Legendary comedian, actor, singer-songwriter and founder of the comedy troupe Monty Python, Eric Idle recently opened up about his experience with pancreatic cancer and how it led to the formation of the Bright Side Fund at Stand Up To Cancer to support pancreatic cancer research.

About three years ago, during a routine health checkup, Idle’s doctor, David Kipper, PhD, also a friend of the actor’s, suggested additional tests, just in case. One of those tests revealed a tumor on Idle’s pancreas that, luckily, had yet to spread.

Idle recounts his journey in a delightful Time magazine article that’s written from his sunny and humorous perspective (would you expect anything less from the man who sang “Always Look on the Bright Side of Life” while being crucified in the movie Life of Brian?).

In the article, Idle recalls Kipper giving him the diagnosis: “Here’s the good news, Eric, neither the technician nor anyone here has ever seen this at this stage. It’s unattached, no nodes, and we have a very good chance of whipping it out.”

Very good news indeed—and rare too. In the United States, about 53,000 people are diagnosed with pancreatic cancer and about 43,000 die of the disease annually, according to the American Cancer Society. Despite the fact that pancreatic cancer accounts for only about 3% of all cancers in the United States, it is the fourth leading cause of death in both women and men. People with pancreatic cancer generally have no symptoms, making it difficult to detect at early stages.

As the Cancer Health Basics on Pancreatic Cancer explains, the pancreas is an organ that sits behind the stomach and produces enzymes that are released into the intestines to help digest food. Cells within the pancreas—known as islets of Langerhans—produce the hormones insulin and glucagon, which control blood sugar levels.

Although Idle and his family were grateful to have caught the cancer early, they were still anxious. To ease their fears, they decided to refer to the diagnosis as “Kenny,” which Idle considered “far less threatening.”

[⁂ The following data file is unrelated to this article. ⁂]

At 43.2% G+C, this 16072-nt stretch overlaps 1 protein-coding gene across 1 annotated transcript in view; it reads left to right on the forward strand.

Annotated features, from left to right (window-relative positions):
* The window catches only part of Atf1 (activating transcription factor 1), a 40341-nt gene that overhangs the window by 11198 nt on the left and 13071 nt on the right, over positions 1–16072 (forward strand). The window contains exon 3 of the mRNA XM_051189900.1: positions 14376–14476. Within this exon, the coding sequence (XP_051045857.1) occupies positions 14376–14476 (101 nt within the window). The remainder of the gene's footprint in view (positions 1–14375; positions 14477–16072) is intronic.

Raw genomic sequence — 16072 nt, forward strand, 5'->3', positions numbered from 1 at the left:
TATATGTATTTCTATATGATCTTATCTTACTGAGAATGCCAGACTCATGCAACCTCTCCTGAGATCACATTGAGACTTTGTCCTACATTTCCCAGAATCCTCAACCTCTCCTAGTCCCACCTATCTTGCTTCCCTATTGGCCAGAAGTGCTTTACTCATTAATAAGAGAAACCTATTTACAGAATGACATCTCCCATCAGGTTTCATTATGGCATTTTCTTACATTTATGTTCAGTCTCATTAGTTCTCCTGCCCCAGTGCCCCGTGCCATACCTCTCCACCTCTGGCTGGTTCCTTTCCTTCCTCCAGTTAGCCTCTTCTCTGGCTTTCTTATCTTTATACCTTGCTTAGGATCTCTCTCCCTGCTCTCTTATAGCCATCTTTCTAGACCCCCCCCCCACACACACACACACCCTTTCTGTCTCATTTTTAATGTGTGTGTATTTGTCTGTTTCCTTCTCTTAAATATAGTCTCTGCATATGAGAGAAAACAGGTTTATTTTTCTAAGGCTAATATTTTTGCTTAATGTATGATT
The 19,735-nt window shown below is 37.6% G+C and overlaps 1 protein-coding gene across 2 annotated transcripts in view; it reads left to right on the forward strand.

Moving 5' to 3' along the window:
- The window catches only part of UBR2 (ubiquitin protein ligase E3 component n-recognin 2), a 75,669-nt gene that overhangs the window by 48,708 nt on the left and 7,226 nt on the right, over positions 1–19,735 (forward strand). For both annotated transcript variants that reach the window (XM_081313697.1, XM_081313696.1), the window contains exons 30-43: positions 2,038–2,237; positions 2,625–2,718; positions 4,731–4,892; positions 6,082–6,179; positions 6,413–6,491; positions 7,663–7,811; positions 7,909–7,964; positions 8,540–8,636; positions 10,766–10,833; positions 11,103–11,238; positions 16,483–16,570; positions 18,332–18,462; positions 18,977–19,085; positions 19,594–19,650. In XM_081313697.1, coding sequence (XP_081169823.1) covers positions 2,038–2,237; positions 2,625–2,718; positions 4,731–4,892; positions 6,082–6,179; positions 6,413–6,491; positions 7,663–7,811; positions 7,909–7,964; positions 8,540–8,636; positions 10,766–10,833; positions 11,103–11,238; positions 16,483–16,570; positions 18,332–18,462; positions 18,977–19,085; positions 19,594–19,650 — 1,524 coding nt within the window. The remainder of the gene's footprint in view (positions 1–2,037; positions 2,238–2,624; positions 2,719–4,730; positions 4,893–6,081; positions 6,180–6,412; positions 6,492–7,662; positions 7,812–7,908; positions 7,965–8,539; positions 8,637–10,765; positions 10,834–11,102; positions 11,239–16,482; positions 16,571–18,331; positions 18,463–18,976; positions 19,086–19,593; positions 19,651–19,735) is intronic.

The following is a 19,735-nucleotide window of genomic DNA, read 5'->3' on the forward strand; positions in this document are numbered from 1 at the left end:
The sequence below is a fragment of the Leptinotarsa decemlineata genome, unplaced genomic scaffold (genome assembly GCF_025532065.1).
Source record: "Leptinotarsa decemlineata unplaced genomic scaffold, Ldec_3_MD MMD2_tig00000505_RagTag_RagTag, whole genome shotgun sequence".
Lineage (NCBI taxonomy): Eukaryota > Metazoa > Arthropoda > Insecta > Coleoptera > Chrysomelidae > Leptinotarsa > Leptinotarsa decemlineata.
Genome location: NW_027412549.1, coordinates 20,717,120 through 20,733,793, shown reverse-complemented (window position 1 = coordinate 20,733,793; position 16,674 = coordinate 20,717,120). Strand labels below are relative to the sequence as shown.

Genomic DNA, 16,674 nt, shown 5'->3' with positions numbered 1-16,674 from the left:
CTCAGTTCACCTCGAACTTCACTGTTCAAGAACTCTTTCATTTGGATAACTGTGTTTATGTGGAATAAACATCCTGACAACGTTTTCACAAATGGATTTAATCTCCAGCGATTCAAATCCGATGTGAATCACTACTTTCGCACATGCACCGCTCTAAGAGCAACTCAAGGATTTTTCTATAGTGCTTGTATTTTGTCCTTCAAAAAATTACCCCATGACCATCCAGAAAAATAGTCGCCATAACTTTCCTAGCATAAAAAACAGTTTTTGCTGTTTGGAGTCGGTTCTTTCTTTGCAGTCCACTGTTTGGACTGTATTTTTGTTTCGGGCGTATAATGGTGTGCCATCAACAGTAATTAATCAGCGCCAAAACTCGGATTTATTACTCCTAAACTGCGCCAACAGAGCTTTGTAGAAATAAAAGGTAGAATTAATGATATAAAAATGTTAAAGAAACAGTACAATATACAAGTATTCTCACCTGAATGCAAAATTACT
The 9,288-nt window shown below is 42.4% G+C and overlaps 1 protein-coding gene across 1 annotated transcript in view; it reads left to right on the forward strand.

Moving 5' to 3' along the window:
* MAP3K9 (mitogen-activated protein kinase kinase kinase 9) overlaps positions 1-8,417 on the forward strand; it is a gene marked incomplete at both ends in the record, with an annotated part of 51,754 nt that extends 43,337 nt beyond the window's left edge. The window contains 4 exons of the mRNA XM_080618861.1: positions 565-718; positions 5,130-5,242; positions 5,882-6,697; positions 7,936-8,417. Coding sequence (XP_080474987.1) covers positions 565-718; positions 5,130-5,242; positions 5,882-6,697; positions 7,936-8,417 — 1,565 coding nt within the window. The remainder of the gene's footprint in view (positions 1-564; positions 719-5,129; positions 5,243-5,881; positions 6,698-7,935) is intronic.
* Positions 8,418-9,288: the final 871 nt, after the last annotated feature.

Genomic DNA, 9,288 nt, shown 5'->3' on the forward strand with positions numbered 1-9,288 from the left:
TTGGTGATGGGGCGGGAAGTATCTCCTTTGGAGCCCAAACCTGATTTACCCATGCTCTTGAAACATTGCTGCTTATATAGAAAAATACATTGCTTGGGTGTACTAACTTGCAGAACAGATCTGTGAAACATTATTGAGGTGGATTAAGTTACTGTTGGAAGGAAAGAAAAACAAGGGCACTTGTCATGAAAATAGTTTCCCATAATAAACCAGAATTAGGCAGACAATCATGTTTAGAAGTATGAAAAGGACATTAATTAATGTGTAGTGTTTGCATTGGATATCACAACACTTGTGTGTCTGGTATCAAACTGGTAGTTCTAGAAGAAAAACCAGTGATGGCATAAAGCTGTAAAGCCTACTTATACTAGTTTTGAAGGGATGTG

Soon, Idle, under the pseudonym “Mr. Cheeky” to avoid tabloid gossip, found himself at Cedars-Sinai Medical Center in Los Angeles, where Kipper and his team performed a five-hour surgery to remove the entire tumor.

“He has cut it all out. It was not attached to anything, and my lymph nodes were clear. The cancer is gone,” Idle wrote in the Time article. “They could find no further trace in my body. I had been a dead man walking. I am going to live.”

Idle is aware that he is incredibly lucky to have a friend in Kipper, who insisted on additional tests in the first place. He recalls hugging his friend and telling him, “There’s no doubt you just saved my life.”

After his recovery, he was invited to join season 8 of the reality show competition The Masked Singer, and he accepted. “I did the Masked Singer because I wanted to see if I could still do it after I had survived Pancreatic Cancer,” he tweeted September 21, adding “Now I’m starting the Bright Side Fund to raise money to help save others. I have partnered with Stand Up To Cancer.”

Today, Idle is ready to share his story with the world and encourage high-risk individuals to get tested for pancreatic cancer and explore newer tests available for early detection.

“Kipper said that if we had delayed by only two weeks, I would not even have seen the surgeon,” Idle wrote. “So please talk to your doctor to understand which screening tests may be right for you and tell your loved ones to do the same. Help me help others like me to survive. And, all together now: ‘Always look on the bright side of life….’”

To learn more about pancreatic cancer, check out Cancer Health’s Pancreatic Cancer Basics or click #Pancreatic Cancer. You’ll find headlines such as “Why People at High Risk for Pancreatic Cancer Need Regular Screenings,” “How Pancreatic Cancer Survivors Shed Light on the Immune System” and “How Hyaluronic Acid Fuels Pancreatic Cancer Growth.”

And we’ll let Idle leave you with this relevant message: